Again, speaking from experience, I’ve backed games with exclusive content, some incredible, some pretty mediocre. But I don’t believe I’ve ever said to my partner “Hoo boy am I glad we’ve got this exclusive Kickstarter card in the deck, without it, I’d have definitely not enjoyed myself. Praise be to the card!” What’s worse is that some exclusive content doesn’t actually add to the game, it isn’t an extra element, it’s just sort of there. It’s not an extra hindrance or aid… it exists and that’s it. I would never not back a kickstarter because it has an exclusive, and in the past I have been as guilty as anyone for backing games based on its exclusive content.. Maybe my rant for this one is more me telling myself off for doing so, but it doesn’t make it any less frustrating.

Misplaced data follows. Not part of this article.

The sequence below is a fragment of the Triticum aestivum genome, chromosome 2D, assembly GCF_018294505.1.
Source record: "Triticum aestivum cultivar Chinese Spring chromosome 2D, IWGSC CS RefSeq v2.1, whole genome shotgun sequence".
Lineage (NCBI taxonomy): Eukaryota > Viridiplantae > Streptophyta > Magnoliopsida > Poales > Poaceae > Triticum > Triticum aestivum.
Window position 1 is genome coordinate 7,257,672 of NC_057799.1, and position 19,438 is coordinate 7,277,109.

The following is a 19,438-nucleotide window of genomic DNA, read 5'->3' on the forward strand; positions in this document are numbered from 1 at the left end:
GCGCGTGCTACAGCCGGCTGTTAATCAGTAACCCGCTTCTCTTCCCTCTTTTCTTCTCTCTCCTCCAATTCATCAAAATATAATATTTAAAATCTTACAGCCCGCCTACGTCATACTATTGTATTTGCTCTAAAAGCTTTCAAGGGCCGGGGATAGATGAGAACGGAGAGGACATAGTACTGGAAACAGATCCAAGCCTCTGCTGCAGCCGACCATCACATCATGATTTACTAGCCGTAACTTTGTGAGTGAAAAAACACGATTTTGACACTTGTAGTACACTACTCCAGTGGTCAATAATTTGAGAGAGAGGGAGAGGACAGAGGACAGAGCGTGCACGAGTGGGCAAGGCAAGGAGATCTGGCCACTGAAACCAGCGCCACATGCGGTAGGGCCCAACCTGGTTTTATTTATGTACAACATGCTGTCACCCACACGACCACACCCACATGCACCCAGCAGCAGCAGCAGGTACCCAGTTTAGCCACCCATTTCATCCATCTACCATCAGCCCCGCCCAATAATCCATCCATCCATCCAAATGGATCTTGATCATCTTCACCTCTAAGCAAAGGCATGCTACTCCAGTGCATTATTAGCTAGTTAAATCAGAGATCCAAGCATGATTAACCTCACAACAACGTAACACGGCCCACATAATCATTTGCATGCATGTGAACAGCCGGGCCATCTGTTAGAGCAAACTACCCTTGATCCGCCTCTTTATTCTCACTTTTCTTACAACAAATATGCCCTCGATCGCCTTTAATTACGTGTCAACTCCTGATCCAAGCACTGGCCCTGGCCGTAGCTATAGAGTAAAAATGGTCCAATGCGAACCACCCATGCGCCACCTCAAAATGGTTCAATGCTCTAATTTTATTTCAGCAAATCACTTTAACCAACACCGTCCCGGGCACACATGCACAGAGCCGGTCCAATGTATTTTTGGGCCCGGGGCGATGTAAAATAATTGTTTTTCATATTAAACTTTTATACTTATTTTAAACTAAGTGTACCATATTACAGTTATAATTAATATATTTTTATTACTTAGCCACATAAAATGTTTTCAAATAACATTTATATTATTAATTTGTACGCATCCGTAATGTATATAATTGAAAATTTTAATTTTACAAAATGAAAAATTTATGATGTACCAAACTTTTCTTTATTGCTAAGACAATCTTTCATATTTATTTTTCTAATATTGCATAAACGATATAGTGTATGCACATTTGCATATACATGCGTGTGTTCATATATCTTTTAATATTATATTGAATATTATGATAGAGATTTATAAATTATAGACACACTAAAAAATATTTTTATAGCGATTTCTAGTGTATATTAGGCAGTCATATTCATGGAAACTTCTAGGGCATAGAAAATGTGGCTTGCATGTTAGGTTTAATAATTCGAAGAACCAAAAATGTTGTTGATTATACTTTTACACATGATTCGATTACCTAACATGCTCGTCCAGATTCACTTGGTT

The Insta-Fund

We as backers shouldn’t be enticed by the speed a campaign was funded. We often forget that, just because a game had a huge following before it launched, doesn’t necessarily mean it will be a ground breaking game. The hype is not always to be believed! It’s not uncommon for a big game to be sponsored and shared way before its release on Kickstarter. I get it, it’s a fantastic way to let people get an opinion beforehand and to help build a fan base ready to meet the large funding requirements. 9/10 times it live up to the hype and guaranteed a quality game.. But does the speed it’s funded reflect the quality? Or the hype? This is the least of my qualms with Kickstarter campaign’s, but it’s still one of those things I see at the top of a Kickstarter and think ‘Why is this important to the campaign?’.

The Long Road of Stretch Goals

I say this is my favourite, and by favourite I mean the one that really bugs me. I know why stretch goals exist and I completely see their value; spread the excitement, increase awareness of the game and help the developer make and improve their creation. Absolutely fine in theory, but in practice some developers don’t see stretch goals as something extra to say thank you or to encourage people to share the campaign.. It’s a requirement to get the whole package.